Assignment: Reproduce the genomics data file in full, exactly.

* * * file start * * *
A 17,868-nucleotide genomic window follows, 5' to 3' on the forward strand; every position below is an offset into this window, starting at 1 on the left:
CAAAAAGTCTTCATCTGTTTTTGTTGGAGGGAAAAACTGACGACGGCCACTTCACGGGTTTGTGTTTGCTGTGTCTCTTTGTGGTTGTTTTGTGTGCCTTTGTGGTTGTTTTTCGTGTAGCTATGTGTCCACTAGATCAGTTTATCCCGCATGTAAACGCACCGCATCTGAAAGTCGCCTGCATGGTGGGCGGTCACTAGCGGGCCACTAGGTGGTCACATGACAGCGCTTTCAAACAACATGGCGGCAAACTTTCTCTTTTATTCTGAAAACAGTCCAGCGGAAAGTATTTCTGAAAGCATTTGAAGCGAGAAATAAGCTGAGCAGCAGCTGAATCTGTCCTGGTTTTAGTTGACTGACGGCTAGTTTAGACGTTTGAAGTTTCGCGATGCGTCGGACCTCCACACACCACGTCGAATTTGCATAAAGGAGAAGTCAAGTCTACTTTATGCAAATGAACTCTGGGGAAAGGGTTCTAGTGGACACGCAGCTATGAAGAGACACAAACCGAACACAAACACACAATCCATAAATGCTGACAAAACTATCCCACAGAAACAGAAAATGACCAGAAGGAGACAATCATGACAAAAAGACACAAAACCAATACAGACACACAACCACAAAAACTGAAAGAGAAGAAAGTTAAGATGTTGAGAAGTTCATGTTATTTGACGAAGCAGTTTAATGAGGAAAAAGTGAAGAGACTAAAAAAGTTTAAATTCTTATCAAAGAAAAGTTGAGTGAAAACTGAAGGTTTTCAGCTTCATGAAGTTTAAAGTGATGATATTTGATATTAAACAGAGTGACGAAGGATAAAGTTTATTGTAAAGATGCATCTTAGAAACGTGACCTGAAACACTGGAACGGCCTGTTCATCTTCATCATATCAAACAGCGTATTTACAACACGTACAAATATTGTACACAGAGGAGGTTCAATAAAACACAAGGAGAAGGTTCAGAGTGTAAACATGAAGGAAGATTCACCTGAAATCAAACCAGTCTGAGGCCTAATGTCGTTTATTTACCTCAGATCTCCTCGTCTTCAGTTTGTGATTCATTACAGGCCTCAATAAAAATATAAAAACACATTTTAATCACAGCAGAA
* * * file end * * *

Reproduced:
A 17,868-nucleotide genomic window follows, 5' to 3' on the forward strand; every position below is an offset into this window, starting at 1 on the left:
CAAAAAGTCTTCATCTGTTTTTGTTGGAGGGAAAAACTGACGACGGCCACTTCACGGGTTTGTGTTTGCTGTGTCTCTTTGTGGTTGTTTTGTGTGCCTTTGTGGTTGTTTTTCGTGTAGCTATGTGTCCACTAGATCAGTTTATCCCGCATGTAAACGCACCGCATCTGAAAGTCGCCTGCATGGTGGGCGGTCACTAGCGGGCCACTAGGTGGTCACATGACAGCGCTTTCAAACAACATGGCGGCAAACTTTCTCTTTTATTCTGAAAACAGTCCAGCGGAAAGTATTTCTGAAAGCATTTGAAGCGAGAAATAAGCTGAGCAGCAGCTGAATCTGTCCTGGTTTTAGTTGACTGACGGCTAGTTTAGACGTTTGAAGTTTCGCGATGCGTCGGACCTCCACACACCACGTCGAATTTGCATAAAGGAGAAGTCAAGTCTACTTTATGCAAATGAACTCTGGGGAAAGGGTTCTAGTGGACACGCAGCTATGAAGAGACACAAACCGAACACAAACACACAATCCATAAATGCTGACAAAACTATCCCACAGAAACAGAAAATGACCAGAAGGAGACAATCATGACAAAAAGACACAAAACCAATACAGACACACAACCACAAAAACTGAAAGAGAAGAAAGTTAAGATGTTGAGAAGTTCATGTTATTTGACGAAGCAGTTTAATGAGGAAAAAGTGAAGAGACTAAAAAAGTTTAAATTCTTATCAAAGAAAAGTTGAGTGAAAACTGAAGGTTTTCAGCTTCATGAAGTTTAAAGTGATGATATTTGATATTAAACAGAGTGACGAAGGATAAAGTTTATTGTAAAGATGCATCTTAGAAACGTGACCTGAAACACTGGAACGGCCTGTTCATCTTCATCATATCAAACAGCGTATTTACAACACGTACAAATATTGTACACAGAGGAGGTTCAATAAAACACAAGGAGAAGGTTCAGAGTGTAAACATGAAGGAAGATTCACCTGAAATCAAACCAGTCTGAGGCCTAATGTCGTTTATTTACCTCAGATCTCCTCGTCTTCAGTTTGTGATTCATTACAGGCCTCAATAAAAATATAAAAACACATTTTAATCACAGCAGAA